Friday, September 3, 2010

So What CAN Obama Do?

Actually, Obama and the Democrats have a number of options for stimulating economic growth.  The question is really what the fiscal and more importantly the political cost of it will be.  Tyler Durden brings us Goldman analyst Alec Phillip's take.

Among the options that seem most likely to be considered:

A hiring credit: Congress enacted a credit in March 2010 that exempts employers from the 6.2% paying Social Security payroll tax on newly hired employees through the end of the year, and provides an additional $1,000 for employees retained for 52 weeks or longer. The cost of this credit is reasonably modest (the Treasury expects hires thus far will reduce payroll taxes by about $6 billion) and it could be expanded. The most effective expansion would likely be to simply lengthen the period that payroll taxes are waived, so that employers have somewhat longer term certainty regarding their labor costs. Previous congressional proposals included an income tax credit (rather than a payroll tax exemption) of several thousand dollars for a new hire, which has the advantage of simplicity but would tend to focus the incentive effects mainly in the lowest-paying parts of the labor force.

Payroll tax cut: Like the hiring credit, a payroll tax credit already exists under current law. The 2009 Recovery Act lowered tax liabilities for individuals with incomes under $100,000 by roughly $400 per person, for a total of $60bn in annual tax savings. The administration proposed extending the Making Work Pay (MWP) credit, as it is known, it in its FY2011 budget, but there has been relatively little discussion of extending it, perhaps because many taxpayers never realized they received it in the first place. If the administration makes a proposal in this area, the most obvious would be to expand or modify the existing MWP credit, potentially by simply raising the threshold at which the Social Security payroll tax starts to be applied.

Small business tax cut: Policymakers continue to focus on the challenges facing small businesses, so efforts in this area seem likely. First, the small business bill that is currently pending on the Senate floor should pass by mid-September. As a reminder, this would provide modest tax relief for small firms (roughly $7 billion over ten years) and would provide up to $30 billion in capital to banks to backstop small business lending. The most obvious option would be to increase the threshold for small business expensing, from $250,000 currently to a much higher figure—potentially in the millions—and make firms with greater amounts of investment eligible (the incentive currently phases out for firms with investment greater than $800,000). A less likely option would be some type of broader tax relief for small business. This would neutralize any concern that the expiration of tax rates on higher incomes will hit small businesses, but would have a lower bang for the buck if it does not incentivize hiring or investment.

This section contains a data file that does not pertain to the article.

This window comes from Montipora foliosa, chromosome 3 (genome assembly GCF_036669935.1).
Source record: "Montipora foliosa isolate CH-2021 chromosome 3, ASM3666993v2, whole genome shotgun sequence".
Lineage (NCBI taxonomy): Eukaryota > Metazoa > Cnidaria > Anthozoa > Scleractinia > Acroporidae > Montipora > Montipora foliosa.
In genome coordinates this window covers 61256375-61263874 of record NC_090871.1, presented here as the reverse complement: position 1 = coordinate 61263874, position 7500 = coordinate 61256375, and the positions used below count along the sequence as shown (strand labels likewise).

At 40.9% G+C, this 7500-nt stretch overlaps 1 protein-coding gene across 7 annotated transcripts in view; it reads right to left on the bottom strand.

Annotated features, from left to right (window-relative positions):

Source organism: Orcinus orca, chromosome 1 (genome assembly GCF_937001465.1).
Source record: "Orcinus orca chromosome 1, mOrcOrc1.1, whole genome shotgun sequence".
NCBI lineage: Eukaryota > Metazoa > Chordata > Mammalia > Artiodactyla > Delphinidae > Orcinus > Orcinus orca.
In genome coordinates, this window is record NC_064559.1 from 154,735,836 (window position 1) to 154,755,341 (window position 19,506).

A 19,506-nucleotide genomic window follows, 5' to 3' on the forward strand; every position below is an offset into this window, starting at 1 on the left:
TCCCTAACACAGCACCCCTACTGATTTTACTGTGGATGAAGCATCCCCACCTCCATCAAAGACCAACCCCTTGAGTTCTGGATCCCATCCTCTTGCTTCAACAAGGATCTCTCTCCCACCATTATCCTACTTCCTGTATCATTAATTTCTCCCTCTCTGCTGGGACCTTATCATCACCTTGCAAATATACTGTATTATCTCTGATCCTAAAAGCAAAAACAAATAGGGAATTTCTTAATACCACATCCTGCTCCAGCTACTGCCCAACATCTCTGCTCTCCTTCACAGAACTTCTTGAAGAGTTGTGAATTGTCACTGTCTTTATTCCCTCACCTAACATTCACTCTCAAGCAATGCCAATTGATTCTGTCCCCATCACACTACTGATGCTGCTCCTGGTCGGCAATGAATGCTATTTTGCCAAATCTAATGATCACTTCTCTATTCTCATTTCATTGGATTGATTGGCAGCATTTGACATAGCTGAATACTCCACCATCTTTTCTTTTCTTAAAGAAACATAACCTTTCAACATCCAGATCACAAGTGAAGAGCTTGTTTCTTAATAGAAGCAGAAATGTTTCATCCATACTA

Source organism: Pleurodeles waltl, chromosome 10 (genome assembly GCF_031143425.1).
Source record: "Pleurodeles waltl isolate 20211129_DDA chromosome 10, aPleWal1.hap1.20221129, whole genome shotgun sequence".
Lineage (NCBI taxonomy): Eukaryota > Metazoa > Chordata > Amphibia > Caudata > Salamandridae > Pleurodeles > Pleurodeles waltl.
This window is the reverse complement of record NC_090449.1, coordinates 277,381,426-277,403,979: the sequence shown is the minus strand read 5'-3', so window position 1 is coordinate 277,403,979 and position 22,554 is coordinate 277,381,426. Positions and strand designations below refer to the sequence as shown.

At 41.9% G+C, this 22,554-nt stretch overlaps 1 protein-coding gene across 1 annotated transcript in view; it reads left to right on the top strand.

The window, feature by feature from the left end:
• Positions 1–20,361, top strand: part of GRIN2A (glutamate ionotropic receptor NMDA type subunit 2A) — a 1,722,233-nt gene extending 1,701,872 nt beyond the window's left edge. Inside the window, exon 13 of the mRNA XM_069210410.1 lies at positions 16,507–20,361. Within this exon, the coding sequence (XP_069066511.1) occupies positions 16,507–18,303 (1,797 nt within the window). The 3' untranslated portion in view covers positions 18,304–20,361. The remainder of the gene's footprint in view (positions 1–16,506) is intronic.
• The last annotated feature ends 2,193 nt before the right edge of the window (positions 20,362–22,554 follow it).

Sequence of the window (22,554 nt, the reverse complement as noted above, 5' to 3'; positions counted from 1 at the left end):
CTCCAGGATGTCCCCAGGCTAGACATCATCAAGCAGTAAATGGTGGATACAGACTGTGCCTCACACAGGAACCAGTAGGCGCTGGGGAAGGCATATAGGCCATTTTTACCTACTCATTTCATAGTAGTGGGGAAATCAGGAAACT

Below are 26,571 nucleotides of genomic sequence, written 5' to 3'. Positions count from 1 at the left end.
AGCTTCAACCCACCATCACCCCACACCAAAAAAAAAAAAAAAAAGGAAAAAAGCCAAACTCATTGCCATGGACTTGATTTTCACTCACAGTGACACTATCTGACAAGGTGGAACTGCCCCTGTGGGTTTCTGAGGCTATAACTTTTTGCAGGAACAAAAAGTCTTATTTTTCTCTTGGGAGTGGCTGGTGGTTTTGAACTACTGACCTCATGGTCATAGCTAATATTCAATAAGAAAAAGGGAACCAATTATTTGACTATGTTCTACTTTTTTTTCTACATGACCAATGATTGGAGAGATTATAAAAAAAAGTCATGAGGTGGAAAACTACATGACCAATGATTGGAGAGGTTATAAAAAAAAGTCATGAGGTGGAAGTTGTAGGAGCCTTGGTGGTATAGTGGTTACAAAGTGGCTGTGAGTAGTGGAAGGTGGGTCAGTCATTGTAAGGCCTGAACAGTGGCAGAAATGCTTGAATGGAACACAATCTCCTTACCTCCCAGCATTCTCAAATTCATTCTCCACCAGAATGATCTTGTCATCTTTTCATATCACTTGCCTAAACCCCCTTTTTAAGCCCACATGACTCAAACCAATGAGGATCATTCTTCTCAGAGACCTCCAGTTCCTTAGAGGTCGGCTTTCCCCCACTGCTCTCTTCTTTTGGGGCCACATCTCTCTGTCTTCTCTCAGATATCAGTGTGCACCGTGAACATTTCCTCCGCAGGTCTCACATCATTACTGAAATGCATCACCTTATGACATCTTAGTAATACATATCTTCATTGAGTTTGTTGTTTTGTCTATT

Bonus depreciation: The administration has already proposed 50% bonus depreciation for 2010, following its expiration at the end of 2009, and this may be enacted as part of the pending small business legislation. To the extent that the administration wants to do something new in this area, it is possible that they could simply raise the percentage that may be expensed in the first year.

Infrastructure: The president has clearly identified this as a priority in recent comments, and already has proposals on the table to address infrastructure investment: extension of the Build America Bond (BAB) program, but at a slightly reduced subsidy rate, and a national infrastructure bank that would subsidize private investment in large-scale infrastructure projects that meet certain criteria, including through issuance of government guaranteed debt. Renewable energy incentives may also appear on a potential list of policy options, though we aren’t aware of any specific proposals in this area beyond further expansion of tax incentives. 
That's the good news.  The bad news:  Republicans aren't going to allow any of this to pass the Senate without making the Bush tax cuts semi-permanent.  The only discussion in my mind is how long the upper-income cuts will be extended for.  The Republicans will insist the cuts be made permanent, the Dems will give them at least 3 years if not 5 or even 10, and of course the plan won't pass before the election, not without the Republicans getting the 5 or 10 year extension as a minimum. 

The GOP knows they can stall for time, watch the economy crumble and pick up dozens of seats in the House and even ten or so in the Senate, and then start in with the "No Lame Duck Session!" chant and make a huge stink about even being in Congress in November and December and just block everything in protest, forcing the Dems to "pass the largest tax hike in history" (as the tax cuts expire on January 1 unless something is done about them) to which then the GOP controlled Congress will want to pass a permanent tax cut bill as soon as Congress reconvenes and look like heroes as they force Obama to try to veto it.

And the Dems are going to walk right into this idiocy.


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